Tell me an actual story about a client that you helped and how you changed their life in a positive way.
I was approached by a recent widow who was grieving the loss of her husband and feeling very overwhelmed by all the financial decisions that she had to make. She and her husband had worked with a financial advisor but she was feeling pressured by that advisor to get things done and she didn’t feel that she fully understood all of her options. To lessen the stress and worry for this client, at one of our first meetings we took the time to brainstorm all of the things that she had to do. It was a long list! Next, we took that list and we prioritized everything by determining if it had to be done now, soon or later. Once that was done, we filed away the soon and later lists and ONLY concentrated on what had to be done now. This simple exercise helped improve her mood and her focus because suddenly she had an achievable amount of tasks to accomplish.
Over the course of the next few months, I worked closely with this client to educate her about her options and to dialogue with her to help her make decisions that made the most sense for her. As time progressed, our meetings turned to discussing how she envisioned her life in the future. This was very unclear for her when she first came to me, as it is for most people soon after losing a spouse. However, eventually, the need to begin moving forward with her life emerged. It was at this point that we deployed a more technical financial planning analysis to determine what she could afford to do in terms of a home purchase, travel and gifting to her children.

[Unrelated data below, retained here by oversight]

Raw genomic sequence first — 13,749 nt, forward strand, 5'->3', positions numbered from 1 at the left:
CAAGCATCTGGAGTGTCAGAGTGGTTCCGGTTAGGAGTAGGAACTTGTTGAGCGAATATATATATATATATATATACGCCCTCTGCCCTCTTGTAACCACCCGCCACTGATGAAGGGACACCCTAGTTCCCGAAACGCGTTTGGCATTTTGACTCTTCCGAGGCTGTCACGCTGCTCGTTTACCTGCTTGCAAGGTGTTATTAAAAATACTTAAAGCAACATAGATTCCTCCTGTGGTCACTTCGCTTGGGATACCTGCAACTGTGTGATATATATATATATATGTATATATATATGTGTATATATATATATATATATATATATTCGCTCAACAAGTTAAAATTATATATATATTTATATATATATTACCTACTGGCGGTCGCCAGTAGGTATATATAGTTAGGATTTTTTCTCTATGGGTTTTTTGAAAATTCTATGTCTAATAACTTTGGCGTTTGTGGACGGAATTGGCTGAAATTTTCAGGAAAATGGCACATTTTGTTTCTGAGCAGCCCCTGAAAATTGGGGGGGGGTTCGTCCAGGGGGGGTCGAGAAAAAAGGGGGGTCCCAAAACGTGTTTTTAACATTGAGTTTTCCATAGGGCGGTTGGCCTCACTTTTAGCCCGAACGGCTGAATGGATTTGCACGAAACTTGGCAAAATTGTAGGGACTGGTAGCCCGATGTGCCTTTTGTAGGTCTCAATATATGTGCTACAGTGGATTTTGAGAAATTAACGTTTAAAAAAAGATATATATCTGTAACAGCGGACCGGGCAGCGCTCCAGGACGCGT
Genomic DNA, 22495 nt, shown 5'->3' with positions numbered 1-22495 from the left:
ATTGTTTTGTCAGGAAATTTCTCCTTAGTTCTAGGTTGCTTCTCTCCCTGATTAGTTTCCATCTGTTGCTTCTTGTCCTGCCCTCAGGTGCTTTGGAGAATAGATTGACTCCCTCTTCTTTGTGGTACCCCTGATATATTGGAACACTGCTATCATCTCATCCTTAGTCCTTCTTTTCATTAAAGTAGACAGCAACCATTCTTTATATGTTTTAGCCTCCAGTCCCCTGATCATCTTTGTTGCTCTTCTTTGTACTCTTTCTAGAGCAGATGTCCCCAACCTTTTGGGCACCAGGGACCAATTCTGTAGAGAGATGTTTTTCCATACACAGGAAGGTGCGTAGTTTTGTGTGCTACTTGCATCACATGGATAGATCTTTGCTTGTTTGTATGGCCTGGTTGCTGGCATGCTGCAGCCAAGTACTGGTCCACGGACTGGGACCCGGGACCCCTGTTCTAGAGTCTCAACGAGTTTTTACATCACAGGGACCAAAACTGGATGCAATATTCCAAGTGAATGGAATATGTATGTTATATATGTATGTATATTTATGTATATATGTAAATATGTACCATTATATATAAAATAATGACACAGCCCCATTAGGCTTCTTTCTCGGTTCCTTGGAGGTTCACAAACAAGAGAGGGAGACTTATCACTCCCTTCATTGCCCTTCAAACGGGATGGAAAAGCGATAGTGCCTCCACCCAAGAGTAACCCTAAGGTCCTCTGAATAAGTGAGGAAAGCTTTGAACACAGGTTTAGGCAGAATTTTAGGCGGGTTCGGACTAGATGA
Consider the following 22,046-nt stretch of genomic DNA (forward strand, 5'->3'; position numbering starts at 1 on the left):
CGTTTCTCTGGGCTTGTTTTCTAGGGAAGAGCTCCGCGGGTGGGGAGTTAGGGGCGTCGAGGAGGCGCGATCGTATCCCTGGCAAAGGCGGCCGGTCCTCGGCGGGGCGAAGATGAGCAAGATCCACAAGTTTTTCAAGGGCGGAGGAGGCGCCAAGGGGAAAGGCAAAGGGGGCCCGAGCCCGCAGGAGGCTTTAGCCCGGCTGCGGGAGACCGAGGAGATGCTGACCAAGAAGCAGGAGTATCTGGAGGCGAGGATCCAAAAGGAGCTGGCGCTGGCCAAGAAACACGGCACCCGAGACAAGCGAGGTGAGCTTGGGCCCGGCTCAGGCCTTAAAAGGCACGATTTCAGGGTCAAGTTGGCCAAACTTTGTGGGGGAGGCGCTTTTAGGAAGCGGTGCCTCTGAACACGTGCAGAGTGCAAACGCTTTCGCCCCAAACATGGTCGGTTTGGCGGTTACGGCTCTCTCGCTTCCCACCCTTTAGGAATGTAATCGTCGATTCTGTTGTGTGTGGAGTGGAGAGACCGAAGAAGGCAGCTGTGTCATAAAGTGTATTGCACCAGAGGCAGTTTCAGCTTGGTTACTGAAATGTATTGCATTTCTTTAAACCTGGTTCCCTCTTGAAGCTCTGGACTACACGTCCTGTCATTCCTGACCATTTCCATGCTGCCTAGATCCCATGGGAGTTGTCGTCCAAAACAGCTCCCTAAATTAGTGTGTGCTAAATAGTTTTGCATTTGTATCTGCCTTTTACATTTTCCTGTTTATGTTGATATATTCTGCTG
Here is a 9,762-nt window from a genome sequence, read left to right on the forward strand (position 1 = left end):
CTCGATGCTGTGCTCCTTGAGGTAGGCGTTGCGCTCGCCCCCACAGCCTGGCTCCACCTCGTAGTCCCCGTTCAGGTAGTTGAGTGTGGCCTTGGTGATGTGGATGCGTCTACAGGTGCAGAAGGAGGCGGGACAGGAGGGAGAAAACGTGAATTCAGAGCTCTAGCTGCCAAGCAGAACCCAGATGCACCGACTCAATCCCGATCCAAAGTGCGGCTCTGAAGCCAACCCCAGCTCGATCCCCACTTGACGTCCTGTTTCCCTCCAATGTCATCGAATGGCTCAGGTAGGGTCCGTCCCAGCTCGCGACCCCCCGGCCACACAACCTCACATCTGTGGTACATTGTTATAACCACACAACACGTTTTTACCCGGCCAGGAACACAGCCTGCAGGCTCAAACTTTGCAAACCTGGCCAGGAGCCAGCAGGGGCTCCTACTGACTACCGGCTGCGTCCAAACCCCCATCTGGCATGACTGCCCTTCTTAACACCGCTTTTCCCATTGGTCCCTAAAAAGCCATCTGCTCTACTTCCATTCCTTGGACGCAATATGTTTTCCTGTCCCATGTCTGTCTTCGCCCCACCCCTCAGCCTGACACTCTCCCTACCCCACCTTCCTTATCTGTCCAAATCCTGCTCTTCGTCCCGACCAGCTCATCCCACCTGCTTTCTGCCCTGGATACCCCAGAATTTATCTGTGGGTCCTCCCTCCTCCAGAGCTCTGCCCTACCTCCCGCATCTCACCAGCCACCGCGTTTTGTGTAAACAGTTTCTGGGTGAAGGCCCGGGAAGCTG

What are a few childhood experiences that formed who you are today?
My childhood job as a golf caddy at Midlothian Country Club was very influential in my early life and taught me many life skills that I still use. I started caddying when I was 14 because my big brother was a caddy. It was a great job for a teenager but you learned quickly to become self-motivated if you wanted to be successful.